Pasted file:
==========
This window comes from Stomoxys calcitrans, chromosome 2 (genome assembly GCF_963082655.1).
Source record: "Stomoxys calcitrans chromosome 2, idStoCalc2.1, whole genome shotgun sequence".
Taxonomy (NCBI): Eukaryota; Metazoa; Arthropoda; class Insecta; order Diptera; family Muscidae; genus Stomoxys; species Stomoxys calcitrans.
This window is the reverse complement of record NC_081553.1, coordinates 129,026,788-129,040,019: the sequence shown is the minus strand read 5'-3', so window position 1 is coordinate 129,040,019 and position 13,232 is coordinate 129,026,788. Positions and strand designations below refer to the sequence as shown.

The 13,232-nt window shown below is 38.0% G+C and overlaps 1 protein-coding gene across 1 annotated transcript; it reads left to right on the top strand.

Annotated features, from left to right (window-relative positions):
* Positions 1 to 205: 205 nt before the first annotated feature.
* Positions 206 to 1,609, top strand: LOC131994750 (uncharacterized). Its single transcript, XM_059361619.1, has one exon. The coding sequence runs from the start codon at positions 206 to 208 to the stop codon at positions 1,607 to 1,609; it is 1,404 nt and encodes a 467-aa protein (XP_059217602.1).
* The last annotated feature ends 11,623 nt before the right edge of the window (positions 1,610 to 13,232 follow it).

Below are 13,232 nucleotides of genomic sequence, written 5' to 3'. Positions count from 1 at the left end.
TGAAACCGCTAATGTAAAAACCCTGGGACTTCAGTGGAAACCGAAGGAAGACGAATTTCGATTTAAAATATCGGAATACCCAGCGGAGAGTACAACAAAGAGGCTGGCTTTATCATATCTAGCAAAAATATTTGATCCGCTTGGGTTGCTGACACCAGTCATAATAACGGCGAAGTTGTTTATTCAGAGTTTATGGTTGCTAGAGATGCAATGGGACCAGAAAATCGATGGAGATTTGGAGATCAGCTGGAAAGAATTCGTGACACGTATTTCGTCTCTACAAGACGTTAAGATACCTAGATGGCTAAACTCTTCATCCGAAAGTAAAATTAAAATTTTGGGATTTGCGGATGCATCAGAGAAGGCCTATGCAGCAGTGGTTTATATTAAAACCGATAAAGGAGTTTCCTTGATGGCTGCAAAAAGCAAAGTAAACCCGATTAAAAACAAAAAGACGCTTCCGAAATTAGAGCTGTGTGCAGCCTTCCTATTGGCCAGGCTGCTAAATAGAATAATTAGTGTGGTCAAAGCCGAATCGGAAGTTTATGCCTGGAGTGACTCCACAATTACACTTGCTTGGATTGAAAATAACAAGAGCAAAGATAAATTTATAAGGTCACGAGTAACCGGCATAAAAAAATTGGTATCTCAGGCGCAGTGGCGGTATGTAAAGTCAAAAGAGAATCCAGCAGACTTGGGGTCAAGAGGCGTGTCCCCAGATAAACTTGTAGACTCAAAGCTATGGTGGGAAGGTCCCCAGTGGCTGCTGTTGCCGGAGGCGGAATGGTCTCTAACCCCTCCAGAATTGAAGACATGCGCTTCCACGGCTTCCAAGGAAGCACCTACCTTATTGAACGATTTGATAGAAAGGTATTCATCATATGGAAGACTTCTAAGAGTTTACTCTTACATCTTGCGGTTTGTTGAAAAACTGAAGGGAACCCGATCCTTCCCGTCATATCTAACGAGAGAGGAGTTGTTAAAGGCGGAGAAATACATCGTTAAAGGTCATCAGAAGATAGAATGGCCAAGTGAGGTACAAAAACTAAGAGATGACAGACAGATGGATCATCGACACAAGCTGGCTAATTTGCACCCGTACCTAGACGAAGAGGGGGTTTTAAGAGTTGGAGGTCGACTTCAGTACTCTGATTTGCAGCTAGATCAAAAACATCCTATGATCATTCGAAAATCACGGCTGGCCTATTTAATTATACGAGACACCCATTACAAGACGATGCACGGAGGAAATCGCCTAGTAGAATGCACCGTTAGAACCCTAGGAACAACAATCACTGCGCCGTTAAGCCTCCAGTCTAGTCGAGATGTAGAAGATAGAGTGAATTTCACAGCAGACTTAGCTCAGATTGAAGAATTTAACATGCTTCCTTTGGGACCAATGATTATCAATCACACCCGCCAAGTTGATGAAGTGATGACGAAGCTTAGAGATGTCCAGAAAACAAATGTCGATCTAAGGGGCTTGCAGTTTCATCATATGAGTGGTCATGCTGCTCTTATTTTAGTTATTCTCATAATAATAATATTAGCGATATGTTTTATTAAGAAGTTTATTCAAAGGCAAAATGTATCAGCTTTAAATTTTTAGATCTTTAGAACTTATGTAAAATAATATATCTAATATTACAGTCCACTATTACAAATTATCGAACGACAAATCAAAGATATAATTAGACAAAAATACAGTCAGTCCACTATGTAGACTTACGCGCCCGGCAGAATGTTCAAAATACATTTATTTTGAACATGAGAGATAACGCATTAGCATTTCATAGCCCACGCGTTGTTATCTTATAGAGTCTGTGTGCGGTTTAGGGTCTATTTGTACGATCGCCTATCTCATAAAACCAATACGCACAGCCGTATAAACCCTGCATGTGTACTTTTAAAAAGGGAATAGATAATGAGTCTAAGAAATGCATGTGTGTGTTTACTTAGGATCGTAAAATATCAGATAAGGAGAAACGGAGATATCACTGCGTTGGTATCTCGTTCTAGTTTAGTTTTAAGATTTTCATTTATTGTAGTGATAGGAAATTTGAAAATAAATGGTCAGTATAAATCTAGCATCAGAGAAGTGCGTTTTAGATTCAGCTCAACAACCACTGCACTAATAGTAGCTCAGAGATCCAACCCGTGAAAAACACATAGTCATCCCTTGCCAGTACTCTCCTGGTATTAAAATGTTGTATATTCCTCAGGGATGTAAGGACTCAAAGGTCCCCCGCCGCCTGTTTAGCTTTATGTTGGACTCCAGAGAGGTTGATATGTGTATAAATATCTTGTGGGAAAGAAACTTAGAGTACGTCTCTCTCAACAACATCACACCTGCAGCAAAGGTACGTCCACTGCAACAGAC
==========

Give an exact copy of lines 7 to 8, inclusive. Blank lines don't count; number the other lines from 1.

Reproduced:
* Positions 1 to 205: 205 nt before the first annotated feature.
* Positions 206 to 1,609, top strand: LOC131994750 (uncharacterized). Its single transcript, XM_059361619.1, has one exon. The coding sequence runs from the start codon at positions 206 to 208 to the stop codon at positions 1,607 to 1,609; it is 1,404 nt and encodes a 467-aa protein (XP_059217602.1).